December 27, 2011

Big Sugar Suing Big Corn Over Name Change

This is one battle where I hope the Sugar Industries win. Yes, as a person with type 2 diabetes, both are not good for us, but what the Corn Refiners Association (CRA) is trying to convince the US Department of Agriculture to allow needs to be stopped.

The CRA wants to change the name from high fructose corn syrup (HFCS) to corn sugar. If I was them, I would like to get rid of a product name that has garnered such a bad image. However, with people being aware of this change, if they are successful the bad image should remain. I know that I will not stop my attitude because of a name change. I do live in a large corn producing state and grew up on a farm, but I do not appreciate what the corn organizations are doing to attempt to cover up a product that is so damaging to the health of our country.

Consumers are doing the right thing by avoiding the product and not purchasing food products containing HFCS. Sugar had the same molecules as HFCS, Sucrose (aka, table sugar) contains one molecule of fructose and one molecule of glucose, which are bound together chemically. HFCS also contains one molecule of each, but they are not bound together chemically.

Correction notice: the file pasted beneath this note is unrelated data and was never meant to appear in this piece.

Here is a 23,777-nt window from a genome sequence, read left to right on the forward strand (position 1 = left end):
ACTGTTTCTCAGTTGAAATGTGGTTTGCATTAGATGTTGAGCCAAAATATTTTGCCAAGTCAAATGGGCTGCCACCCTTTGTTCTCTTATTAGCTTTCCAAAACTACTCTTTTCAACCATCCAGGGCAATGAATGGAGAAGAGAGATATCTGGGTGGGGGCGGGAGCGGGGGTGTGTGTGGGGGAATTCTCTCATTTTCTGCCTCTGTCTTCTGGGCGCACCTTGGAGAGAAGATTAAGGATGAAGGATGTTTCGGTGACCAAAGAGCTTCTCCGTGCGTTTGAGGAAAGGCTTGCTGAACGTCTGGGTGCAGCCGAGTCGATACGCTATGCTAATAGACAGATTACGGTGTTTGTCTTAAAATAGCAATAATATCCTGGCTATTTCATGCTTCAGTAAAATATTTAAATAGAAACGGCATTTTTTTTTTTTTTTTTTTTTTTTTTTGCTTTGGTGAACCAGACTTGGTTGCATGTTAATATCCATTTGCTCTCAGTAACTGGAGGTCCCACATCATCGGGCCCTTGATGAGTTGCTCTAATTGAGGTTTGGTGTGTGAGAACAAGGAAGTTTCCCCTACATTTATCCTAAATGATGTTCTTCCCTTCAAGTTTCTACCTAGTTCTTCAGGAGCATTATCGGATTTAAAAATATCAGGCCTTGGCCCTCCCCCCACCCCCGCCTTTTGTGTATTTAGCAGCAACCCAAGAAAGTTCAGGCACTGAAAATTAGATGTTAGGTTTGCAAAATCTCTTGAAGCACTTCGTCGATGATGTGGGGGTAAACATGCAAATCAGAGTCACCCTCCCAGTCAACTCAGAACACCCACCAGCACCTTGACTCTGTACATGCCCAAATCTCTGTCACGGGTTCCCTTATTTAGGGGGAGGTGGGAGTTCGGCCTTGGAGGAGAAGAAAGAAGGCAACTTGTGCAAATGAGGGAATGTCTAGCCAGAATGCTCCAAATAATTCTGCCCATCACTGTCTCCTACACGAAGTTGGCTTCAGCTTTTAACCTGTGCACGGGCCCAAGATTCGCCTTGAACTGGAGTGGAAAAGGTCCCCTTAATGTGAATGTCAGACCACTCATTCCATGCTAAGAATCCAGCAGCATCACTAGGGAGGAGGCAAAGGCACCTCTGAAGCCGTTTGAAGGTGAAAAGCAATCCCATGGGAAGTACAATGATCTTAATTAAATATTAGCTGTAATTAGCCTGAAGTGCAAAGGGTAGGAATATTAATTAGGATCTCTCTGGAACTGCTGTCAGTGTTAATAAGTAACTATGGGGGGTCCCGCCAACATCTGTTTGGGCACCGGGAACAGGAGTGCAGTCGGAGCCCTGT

Unlike its cousin sucrose, when we ingest fructose, it is directed toward the liver. It does not go through some of the critical intermediary breakdown steps that sucrose does. For years nobody knew what this meant, but eventually cell biologists figured out that fructose was being used in the liver as a building block of triglycerides. Being overwhelmed by an excess of fatty acids, the liver releases them into the bloodstream. Muscles find themselves bombarded by these fats and they develop insulin resistance.”

The above is what the Corn Growers Association and the Corn Refiners Association do not want you to know. "Whether it's corn sugar or cane sugar, your body can't tell the difference. Sugar is sugar," one ad says. Reading the quote from above shows the difference and how dangerous HFCS is to our health. We need to be relentless in our opposition regardless how they try to camouflage it.

I am surprised at a statement by author Andrew Weill when he states that the corn product “is a marker for low quality food and has no place in a healthy diet.” He is correct, but this also is a marketing ploy to confuse consumers as well. Either way, this argument will be aired in court, and hopefully the Corn Refiners Association will not succeed.

For more information read the following from Yahoo News, my previous blogs here and here. Also read thisblogger and the information from the two websites of the Corn Refiners Association here and here. For a very controversial study read this press release here in Medscape. The advertisements big sugar is referring to can be viewed here. And I need to thank Scott Strumello, who alerted me to this on Dec 19.

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